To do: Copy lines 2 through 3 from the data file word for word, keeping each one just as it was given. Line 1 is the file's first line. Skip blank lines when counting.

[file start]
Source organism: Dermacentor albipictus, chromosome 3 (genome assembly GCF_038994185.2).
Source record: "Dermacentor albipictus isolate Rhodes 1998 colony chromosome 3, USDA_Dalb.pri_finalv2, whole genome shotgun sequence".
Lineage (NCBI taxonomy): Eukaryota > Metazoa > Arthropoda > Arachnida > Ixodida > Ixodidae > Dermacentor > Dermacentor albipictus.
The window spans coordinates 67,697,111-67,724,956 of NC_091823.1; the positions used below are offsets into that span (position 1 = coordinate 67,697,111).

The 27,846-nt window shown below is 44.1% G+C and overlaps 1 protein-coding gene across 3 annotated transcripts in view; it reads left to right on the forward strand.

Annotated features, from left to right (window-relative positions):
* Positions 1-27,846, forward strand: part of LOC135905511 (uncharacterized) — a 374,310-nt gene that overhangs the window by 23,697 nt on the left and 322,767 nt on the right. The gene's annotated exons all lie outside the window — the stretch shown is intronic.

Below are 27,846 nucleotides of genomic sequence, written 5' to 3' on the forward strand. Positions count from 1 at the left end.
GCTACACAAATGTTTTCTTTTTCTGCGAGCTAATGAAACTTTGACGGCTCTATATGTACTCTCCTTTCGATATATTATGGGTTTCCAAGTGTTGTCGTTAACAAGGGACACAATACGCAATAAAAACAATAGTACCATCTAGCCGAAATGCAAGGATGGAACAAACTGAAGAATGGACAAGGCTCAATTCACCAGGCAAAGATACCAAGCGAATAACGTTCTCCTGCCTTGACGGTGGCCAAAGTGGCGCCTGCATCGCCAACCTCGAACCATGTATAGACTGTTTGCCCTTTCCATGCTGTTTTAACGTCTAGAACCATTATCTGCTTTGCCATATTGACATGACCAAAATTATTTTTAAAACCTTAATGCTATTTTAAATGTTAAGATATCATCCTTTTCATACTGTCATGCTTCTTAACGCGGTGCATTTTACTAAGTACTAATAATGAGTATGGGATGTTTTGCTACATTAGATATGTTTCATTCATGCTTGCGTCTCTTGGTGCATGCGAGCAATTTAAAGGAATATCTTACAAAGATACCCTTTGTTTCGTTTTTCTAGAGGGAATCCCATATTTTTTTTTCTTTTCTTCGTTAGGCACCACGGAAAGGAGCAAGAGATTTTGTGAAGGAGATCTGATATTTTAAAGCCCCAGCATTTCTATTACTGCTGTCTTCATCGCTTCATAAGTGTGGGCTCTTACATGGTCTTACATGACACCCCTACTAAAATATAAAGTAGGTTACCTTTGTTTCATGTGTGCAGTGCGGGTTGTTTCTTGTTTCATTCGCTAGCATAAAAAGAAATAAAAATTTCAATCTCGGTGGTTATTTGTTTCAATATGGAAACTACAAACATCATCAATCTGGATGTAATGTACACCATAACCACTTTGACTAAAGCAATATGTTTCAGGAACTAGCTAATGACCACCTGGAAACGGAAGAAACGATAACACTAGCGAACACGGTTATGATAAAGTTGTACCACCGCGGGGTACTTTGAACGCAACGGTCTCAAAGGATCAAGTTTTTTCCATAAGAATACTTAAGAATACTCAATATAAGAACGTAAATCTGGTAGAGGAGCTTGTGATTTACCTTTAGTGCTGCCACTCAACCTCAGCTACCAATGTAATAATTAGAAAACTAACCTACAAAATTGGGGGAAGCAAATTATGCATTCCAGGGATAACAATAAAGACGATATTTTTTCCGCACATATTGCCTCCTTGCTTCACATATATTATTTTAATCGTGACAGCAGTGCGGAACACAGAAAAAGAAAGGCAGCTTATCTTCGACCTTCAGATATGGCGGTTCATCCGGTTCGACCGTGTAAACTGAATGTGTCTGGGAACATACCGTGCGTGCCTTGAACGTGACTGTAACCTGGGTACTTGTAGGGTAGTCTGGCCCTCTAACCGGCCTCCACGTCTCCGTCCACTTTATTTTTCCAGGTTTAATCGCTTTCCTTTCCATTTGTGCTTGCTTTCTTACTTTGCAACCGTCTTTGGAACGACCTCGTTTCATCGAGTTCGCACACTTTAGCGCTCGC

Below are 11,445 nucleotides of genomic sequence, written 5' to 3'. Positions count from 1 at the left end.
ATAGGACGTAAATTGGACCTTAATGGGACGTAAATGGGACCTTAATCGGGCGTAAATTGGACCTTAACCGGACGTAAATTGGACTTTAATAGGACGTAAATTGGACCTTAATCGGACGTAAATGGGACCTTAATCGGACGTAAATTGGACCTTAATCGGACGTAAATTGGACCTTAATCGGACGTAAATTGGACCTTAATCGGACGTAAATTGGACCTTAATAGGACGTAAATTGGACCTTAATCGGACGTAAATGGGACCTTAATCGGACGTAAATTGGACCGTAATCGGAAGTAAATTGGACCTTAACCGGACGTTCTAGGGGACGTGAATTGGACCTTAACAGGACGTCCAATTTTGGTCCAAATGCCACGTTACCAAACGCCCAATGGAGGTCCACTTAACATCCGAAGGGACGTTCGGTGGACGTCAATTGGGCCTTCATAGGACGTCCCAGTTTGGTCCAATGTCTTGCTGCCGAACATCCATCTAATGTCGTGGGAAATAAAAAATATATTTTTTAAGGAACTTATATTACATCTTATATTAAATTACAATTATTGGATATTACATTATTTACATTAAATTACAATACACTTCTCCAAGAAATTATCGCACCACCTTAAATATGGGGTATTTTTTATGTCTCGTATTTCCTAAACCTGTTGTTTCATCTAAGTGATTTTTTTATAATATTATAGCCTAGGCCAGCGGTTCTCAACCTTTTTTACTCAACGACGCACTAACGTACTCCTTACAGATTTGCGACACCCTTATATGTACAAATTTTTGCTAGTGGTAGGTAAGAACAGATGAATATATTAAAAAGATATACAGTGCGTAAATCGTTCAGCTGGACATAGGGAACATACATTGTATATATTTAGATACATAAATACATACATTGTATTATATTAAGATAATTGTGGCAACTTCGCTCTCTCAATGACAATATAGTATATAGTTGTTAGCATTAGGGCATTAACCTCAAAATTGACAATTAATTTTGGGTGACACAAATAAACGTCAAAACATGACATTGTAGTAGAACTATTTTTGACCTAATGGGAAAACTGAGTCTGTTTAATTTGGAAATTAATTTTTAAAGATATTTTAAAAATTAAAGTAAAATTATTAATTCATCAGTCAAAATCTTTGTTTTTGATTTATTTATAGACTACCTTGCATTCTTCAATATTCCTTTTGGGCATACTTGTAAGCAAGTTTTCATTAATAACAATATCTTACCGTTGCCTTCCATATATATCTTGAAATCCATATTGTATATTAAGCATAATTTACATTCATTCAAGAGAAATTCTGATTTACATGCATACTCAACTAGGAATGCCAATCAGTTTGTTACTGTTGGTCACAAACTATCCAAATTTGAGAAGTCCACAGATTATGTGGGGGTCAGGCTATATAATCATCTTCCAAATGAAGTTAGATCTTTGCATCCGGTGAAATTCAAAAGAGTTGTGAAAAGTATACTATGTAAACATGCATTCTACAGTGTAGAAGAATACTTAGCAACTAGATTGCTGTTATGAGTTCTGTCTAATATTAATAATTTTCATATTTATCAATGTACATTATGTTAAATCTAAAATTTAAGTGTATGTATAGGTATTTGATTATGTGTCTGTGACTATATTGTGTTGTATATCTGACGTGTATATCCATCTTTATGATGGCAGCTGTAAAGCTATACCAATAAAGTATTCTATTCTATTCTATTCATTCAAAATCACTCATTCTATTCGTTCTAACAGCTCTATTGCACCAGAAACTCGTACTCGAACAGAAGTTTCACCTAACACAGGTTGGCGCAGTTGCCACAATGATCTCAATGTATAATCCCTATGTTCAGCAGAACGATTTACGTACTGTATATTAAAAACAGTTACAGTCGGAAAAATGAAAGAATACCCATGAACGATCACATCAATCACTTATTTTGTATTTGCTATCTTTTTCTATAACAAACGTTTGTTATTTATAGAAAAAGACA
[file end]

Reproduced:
Source record: "Dermacentor albipictus isolate Rhodes 1998 colony chromosome 3, USDA_Dalb.pri_finalv2, whole genome shotgun sequence".
Lineage (NCBI taxonomy): Eukaryota > Metazoa > Arthropoda > Arachnida > Ixodida > Ixodidae > Dermacentor > Dermacentor albipictus.